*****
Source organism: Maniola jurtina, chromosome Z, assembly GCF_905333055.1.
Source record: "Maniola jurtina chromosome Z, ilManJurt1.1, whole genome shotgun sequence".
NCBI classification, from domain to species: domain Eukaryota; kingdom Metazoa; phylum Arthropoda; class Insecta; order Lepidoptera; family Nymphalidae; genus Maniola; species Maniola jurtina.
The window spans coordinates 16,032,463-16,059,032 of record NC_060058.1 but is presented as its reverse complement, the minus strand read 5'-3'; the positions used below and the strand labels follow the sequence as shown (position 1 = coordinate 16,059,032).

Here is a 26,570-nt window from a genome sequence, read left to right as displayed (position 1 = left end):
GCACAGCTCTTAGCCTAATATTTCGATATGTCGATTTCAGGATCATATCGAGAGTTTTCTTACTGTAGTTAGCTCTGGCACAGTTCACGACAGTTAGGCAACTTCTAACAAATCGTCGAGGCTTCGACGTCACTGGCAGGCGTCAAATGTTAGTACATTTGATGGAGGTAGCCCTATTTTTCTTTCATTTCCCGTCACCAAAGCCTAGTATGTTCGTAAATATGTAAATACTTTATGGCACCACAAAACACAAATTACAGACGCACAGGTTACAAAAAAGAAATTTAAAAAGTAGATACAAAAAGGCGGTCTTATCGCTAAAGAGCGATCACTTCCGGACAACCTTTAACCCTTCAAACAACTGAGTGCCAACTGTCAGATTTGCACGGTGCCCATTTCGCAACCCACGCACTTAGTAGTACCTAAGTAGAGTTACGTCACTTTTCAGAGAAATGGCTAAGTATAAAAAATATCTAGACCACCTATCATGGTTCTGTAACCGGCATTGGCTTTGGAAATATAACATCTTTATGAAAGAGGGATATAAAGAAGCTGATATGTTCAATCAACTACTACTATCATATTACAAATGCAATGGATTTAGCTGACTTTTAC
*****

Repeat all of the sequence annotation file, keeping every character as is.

Source organism: Maniola jurtina, chromosome Z, assembly GCF_905333055.1.
Source record: "Maniola jurtina chromosome Z, ilManJurt1.1, whole genome shotgun sequence".
NCBI classification, from domain to species: domain Eukaryota; kingdom Metazoa; phylum Arthropoda; class Insecta; order Lepidoptera; family Nymphalidae; genus Maniola; species Maniola jurtina.
The window spans coordinates 16,032,463-16,059,032 of record NC_060058.1 but is presented as its reverse complement, the minus strand read 5'-3'; the positions used below and the strand labels follow the sequence as shown (position 1 = coordinate 16,059,032).

Here is a 26,570-nt window from a genome sequence, read left to right as displayed (position 1 = left end):
GCACAGCTCTTAGCCTAATATTTCGATATGTCGATTTCAGGATCATATCGAGAGTTTTCTTACTGTAGTTAGCTCTGGCACAGTTCACGACAGTTAGGCAACTTCTAACAAATCGTCGAGGCTTCGACGTCACTGGCAGGCGTCAAATGTTAGTACATTTGATGGAGGTAGCCCTATTTTTCTTTCATTTCCCGTCACCAAAGCCTAGTATGTTCGTAAATATGTAAATACTTTATGGCACCACAAAACACAAATTACAGACGCACAGGTTACAAAAAAGAAATTTAAAAAGTAGATACAAAAAGGCGGTCTTATCGCTAAAGAGCGATCACTTCCGGACAACCTTTAACCCTTCAAACAACTGAGTGCCAACTGTCAGATTTGCACGGTGCCCATTTCGCAACCCACGCACTTAGTAGTACCTAAGTAGAGTTACGTCACTTTTCAGAGAAATGGCTAAGTATAAAAAATATCTAGACCACCTATCATGGTTCTGTAACCGGCATTGGCTTTGGAAATATAACATCTTTATGAAAGAGGGATATAAAGAAGCTGATATGTTCAATCAACTACTACTATCATATTACAAATGCAATGGATTTAGCTGACTTTTAC